For years, our routine as social species has looked the same: wake up, have breakfast, commute to work, work through the day with the periodic dash for food at cafés, rush home, or meet up with friends before returning home.
But we are now surrounded by walls and are maintaining aggressive social distance to flatten the coronavirus infection curve.
This sedentary lifestyle we have adopted to save lives is cultivating a variety of serious health complications, which for some could be fatal.
1. Disrupted natural cycles
Science shows that sun rays calibrate the body’s circadian clock. This is the clock that helps your brain and organs regulate different hormones, including those that govern appetite, energy, mood and wakefulness.
Covid 19 Time Series
We are constantly basking under the glow of our devices’ screens and an absence of enough natural light throws off our internal rhythms. This, over an extended period, predisposes one to an increased risk of obesity, diabetes, drug abuse, depression and other diseases.
Also, a lack of vitamin D, mainly made by our skin on exposure to the sun, leads to poor absorption of calcium. This eventually leads to an increase in allergy conditions like asthma, low-calcium hearth failure and rickets.
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What you can do: Whenever possible, get snatches of time to bask in the sun. This is especially important for children, and will additionally better everyone’s mood.
2. Indoor pollution
Did you know that indoor air quality matters? This is more apparent in poverty-ridden areas. The air quality in our houses is affected by factors like dampness, the fuel we use, cleaning products, building materials and even furniture that turn homes into toxic boxes.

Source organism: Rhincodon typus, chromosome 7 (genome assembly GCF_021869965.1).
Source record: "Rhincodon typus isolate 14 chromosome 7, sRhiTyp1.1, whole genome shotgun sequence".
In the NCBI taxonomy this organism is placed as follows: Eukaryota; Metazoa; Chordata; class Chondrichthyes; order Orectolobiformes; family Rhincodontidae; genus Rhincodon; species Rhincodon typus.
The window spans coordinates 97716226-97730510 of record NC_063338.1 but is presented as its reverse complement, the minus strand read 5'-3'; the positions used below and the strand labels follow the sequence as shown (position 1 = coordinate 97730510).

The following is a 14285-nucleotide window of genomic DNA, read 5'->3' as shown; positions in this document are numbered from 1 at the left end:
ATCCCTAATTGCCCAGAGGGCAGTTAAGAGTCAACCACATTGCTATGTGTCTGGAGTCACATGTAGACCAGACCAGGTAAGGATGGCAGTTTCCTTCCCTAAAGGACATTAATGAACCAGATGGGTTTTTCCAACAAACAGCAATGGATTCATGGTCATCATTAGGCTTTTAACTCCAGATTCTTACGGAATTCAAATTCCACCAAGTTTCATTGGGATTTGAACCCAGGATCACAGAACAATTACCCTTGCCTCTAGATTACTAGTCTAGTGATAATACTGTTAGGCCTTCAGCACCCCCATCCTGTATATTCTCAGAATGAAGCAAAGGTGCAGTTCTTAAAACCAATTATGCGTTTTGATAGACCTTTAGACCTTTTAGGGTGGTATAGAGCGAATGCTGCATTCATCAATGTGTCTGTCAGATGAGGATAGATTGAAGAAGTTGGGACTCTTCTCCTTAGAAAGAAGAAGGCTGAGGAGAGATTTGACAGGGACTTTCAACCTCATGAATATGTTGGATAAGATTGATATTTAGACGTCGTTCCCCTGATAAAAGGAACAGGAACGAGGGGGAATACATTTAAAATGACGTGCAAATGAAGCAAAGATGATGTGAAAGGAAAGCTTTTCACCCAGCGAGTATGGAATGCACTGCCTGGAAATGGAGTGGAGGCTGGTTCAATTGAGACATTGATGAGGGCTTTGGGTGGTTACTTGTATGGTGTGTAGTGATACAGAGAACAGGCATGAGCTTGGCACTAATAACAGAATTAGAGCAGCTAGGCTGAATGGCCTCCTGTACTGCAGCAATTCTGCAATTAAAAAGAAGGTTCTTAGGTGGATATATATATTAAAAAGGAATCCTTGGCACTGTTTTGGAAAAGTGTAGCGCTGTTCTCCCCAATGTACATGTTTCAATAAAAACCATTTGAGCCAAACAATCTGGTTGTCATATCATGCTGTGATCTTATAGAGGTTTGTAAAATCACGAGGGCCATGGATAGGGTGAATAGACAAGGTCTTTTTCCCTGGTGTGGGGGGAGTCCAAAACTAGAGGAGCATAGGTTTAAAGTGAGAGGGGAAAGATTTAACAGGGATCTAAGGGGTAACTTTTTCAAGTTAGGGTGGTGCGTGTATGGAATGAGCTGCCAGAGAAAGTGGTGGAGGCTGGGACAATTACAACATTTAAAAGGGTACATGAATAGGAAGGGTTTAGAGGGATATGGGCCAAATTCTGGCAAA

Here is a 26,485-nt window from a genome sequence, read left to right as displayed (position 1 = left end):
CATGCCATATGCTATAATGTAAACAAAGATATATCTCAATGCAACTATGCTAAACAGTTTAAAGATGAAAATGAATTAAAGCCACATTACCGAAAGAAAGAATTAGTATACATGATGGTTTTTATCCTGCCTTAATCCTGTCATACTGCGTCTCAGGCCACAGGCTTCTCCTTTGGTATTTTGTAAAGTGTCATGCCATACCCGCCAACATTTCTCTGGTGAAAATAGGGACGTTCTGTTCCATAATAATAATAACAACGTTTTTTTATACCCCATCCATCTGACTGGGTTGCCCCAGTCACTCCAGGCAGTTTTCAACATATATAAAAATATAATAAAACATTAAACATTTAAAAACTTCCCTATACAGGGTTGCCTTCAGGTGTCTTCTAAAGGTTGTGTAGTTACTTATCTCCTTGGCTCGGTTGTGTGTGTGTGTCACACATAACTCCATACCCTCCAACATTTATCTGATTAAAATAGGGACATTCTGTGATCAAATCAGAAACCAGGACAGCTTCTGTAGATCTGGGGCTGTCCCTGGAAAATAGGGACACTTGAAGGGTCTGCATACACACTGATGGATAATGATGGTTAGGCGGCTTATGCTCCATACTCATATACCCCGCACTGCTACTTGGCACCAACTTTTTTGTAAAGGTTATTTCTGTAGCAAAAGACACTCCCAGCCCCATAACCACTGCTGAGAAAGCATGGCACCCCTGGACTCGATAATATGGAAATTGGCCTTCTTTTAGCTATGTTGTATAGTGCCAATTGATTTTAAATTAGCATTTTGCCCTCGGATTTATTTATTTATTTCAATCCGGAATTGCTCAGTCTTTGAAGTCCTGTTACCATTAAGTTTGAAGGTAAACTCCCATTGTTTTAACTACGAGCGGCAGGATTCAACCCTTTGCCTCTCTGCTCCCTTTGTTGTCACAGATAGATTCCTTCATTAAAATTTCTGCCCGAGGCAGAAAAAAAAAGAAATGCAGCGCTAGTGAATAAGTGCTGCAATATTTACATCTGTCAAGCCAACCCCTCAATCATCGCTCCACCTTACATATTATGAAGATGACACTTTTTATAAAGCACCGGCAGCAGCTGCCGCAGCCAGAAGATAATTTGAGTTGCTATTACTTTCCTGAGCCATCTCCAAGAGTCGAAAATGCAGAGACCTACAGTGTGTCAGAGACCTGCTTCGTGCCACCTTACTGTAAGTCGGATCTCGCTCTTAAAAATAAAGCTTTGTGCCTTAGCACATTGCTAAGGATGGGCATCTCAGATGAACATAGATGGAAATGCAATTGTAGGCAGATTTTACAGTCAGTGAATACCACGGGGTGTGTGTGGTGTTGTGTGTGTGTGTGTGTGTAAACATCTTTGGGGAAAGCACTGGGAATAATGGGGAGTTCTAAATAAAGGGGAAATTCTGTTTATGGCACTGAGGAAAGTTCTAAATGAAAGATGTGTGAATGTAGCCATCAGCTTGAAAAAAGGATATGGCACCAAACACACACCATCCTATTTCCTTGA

Indoor pollution can cause or aggravate respiratory diseases such as asthma, and can also lead to heart and lung diseases, stroke and even potentially cause dementia.
Prolonged exposure, according to recent studies, raises one’s chances of contracting Covid-19, the very illness you are staying indoors to avoid.
In 2012, the World Health Organisation (WHO) reported that household cooking with charcoal and biomass-burning stoves killed 4.3 million people while outdoor air pollution led to 3.7 million deaths.
What you can do: You can control the quality of air in your home through proper ventilation and following recommended practices to keep the air clean. Other things you can do include:
· Keeping rugs and carpets clean
· Opening the windows when possible
· Keeping houseplants
· Having a no-shoe policy. Shoes can track in chemicals and microorganisms you would rather keep out.
3. Social recession
Social contacts are a proven buffer against the negative effects of stress, and the new directive to stay away from each other has to a larger extent eliminated that firewall.
That new world order has left many people, especially the elderly, people living with disabilities and those with pre-existing medical conditions, exposed to isolation and loneliness.
This, according to researchers at Brigham Young University, presents a greater public health hazard than obesity. Their study found that chronic social isolation increases the risk of mortality by 29 per cent.
Studies show that loneliness causes stress, and long-term or chronic stress leads to more frequent elevation of a key stress hormone – cortisol.
It is also linked to a weaker immune response to pathogens and higher levels of inflammation in the body. This, in turn, damages blood vessels and other tissues, increasing the risk of heart disease, diabetes and premature death.
Knowing we have someone to count on is quite handy in our cardiovascular response to a stressful situation.
What can you do: This is the time to reach out to friends and family and connect with them however you can. Keep in touch with your friends and family more often, and use video calls where possible. Ensuring we are connected though social networking platforms reduces our exposure to chronic stress, while also observing social distancing rules of avoiding large crowds and close contact with others.